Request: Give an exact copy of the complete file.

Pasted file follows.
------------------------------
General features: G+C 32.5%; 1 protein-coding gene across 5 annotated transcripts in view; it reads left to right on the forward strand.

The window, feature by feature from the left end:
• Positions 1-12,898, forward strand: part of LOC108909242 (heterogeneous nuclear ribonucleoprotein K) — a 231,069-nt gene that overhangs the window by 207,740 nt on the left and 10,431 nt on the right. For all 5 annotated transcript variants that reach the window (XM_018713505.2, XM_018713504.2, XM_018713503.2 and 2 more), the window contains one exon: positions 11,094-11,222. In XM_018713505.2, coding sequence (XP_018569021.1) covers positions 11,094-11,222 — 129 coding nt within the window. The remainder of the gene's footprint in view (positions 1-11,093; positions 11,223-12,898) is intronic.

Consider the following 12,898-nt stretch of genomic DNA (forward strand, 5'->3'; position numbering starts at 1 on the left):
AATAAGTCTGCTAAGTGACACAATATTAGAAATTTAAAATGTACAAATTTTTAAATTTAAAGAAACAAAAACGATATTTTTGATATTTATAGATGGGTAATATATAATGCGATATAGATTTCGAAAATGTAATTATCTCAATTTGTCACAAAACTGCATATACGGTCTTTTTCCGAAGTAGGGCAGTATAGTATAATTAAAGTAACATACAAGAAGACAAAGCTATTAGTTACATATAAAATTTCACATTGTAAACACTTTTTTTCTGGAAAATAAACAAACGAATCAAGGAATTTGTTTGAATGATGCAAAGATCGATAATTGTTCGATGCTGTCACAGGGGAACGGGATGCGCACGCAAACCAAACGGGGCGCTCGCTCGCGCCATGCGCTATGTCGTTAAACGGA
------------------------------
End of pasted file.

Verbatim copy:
General features: G+C 32.5%; 1 protein-coding gene across 5 annotated transcripts in view; it reads left to right on the forward strand.

The window, feature by feature from the left end:
• Positions 1-12,898, forward strand: part of LOC108909242 (heterogeneous nuclear ribonucleoprotein K) — a 231,069-nt gene that overhangs the window by 207,740 nt on the left and 10,431 nt on the right. For all 5 annotated transcript variants that reach the window (XM_018713505.2, XM_018713504.2, XM_018713503.2 and 2 more), the window contains one exon: positions 11,094-11,222. In XM_018713505.2, coding sequence (XP_018569021.1) covers positions 11,094-11,222 — 129 coding nt within the window. The remainder of the gene's footprint in view (positions 1-11,093; positions 11,223-12,898) is intronic.

Consider the following 12,898-nt stretch of genomic DNA (forward strand, 5'->3'; position numbering starts at 1 on the left):
AATAAGTCTGCTAAGTGACACAATATTAGAAATTTAAAATGTACAAATTTTTAAATTTAAAGAAACAAAAACGATATTTTTGATATTTATAGATGGGTAATATATAATGCGATATAGATTTCGAAAATGTAATTATCTCAATTTGTCACAAAACTGCATATACGGTCTTTTTCCGAAGTAGGGCAGTATAGTATAATTAAAGTAACATACAAGAAGACAAAGCTATTAGTTACATATAAAATTTCACATTGTAAACACTTTTTTTCTGGAAAATAAACAAACGAATCAAGGAATTTGTTTGAATGATGCAAAGATCGATAATTGTTCGATGCTGTCACAGGGGAACGGGATGCGCACGCAAACCAAACGGGGCGCTCGCTCGCGCCATGCGCTATGTCGTTAAACGGA